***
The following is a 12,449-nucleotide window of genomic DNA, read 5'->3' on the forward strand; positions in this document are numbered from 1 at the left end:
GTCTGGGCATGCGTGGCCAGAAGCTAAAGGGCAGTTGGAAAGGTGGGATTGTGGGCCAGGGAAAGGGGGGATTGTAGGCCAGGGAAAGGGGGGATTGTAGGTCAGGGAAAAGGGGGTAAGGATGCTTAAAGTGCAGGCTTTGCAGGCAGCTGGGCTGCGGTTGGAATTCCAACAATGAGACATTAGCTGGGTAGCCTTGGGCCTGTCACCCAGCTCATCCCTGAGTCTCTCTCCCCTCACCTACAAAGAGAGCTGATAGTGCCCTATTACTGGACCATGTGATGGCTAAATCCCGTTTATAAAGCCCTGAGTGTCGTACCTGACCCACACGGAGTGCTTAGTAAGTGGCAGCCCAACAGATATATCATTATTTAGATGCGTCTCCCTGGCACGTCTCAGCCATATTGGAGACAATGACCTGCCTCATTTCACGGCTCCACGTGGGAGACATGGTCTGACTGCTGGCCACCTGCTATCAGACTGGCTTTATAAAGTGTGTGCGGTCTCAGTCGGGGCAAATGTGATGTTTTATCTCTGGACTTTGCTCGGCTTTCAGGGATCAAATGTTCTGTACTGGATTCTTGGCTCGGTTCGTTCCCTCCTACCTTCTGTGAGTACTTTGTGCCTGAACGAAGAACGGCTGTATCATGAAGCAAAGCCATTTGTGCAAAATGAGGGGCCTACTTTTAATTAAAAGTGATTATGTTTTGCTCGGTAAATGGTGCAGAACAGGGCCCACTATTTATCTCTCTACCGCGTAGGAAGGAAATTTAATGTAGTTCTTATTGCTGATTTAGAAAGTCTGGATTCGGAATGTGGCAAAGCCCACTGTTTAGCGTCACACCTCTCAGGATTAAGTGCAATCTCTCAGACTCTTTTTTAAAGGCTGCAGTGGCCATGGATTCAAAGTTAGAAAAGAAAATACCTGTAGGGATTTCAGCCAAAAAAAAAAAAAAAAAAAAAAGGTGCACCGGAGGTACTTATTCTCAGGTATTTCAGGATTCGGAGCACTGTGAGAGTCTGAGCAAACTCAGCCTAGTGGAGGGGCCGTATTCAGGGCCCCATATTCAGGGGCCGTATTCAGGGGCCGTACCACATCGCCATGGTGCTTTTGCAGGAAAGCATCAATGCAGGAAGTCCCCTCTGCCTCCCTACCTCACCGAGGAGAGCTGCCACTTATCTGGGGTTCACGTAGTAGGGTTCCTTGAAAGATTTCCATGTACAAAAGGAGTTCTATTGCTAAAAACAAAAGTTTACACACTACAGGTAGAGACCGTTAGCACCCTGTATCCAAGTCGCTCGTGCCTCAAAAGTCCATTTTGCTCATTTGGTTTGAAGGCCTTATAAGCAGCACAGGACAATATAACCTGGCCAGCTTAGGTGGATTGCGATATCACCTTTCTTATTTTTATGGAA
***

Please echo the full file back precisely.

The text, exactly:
The following is a 12,449-nucleotide window of genomic DNA, read 5'->3' on the forward strand; positions in this document are numbered from 1 at the left end:
GTCTGGGCATGCGTGGCCAGAAGCTAAAGGGCAGTTGGAAAGGTGGGATTGTGGGCCAGGGAAAGGGGGGATTGTAGGCCAGGGAAAGGGGGGATTGTAGGTCAGGGAAAAGGGGGTAAGGATGCTTAAAGTGCAGGCTTTGCAGGCAGCTGGGCTGCGGTTGGAATTCCAACAATGAGACATTAGCTGGGTAGCCTTGGGCCTGTCACCCAGCTCATCCCTGAGTCTCTCTCCCCTCACCTACAAAGAGAGCTGATAGTGCCCTATTACTGGACCATGTGATGGCTAAATCCCGTTTATAAAGCCCTGAGTGTCGTACCTGACCCACACGGAGTGCTTAGTAAGTGGCAGCCCAACAGATATATCATTATTTAGATGCGTCTCCCTGGCACGTCTCAGCCATATTGGAGACAATGACCTGCCTCATTTCACGGCTCCACGTGGGAGACATGGTCTGACTGCTGGCCACCTGCTATCAGACTGGCTTTATAAAGTGTGTGCGGTCTCAGTCGGGGCAAATGTGATGTTTTATCTCTGGACTTTGCTCGGCTTTCAGGGATCAAATGTTCTGTACTGGATTCTTGGCTCGGTTCGTTCCCTCCTACCTTCTGTGAGTACTTTGTGCCTGAACGAAGAACGGCTGTATCATGAAGCAAAGCCATTTGTGCAAAATGAGGGGCCTACTTTTAATTAAAAGTGATTATGTTTTGCTCGGTAAATGGTGCAGAACAGGGCCCACTATTTATCTCTCTACCGCGTAGGAAGGAAATTTAATGTAGTTCTTATTGCTGATTTAGAAAGTCTGGATTCGGAATGTGGCAAAGCCCACTGTTTAGCGTCACACCTCTCAGGATTAAGTGCAATCTCTCAGACTCTTTTTTAAAGGCTGCAGTGGCCATGGATTCAAAGTTAGAAAAGAAAATACCTGTAGGGATTTCAGCCAAAAAAAAAAAAAAAAAAAAAAGGTGCACCGGAGGTACTTATTCTCAGGTATTTCAGGATTCGGAGCACTGTGAGAGTCTGAGCAAACTCAGCCTAGTGGAGGGGCCGTATTCAGGGCCCCATATTCAGGGGCCGTATTCAGGGGCCGTACCACATCGCCATGGTGCTTTTGCAGGAAAGCATCAATGCAGGAAGTCCCCTCTGCCTCCCTACCTCACCGAGGAGAGCTGCCACTTATCTGGGGTTCACGTAGTAGGGTTCCTTGAAAGATTTCCATGTACAAAAGGAGTTCTATTGCTAAAAACAAAAGTTTACACACTACAGGTAGAGACCGTTAGCACCCTGTATCCAAGTCGCTCGTGCCTCAAAAGTCCATTTTGCTCATTTGGTTTGAAGGCCTTATAAGCAGCACAGGACAATATAACCTGGCCAGCTTAGGTGGATTGCGATATCACCTTTCTTATTTTTATGGAA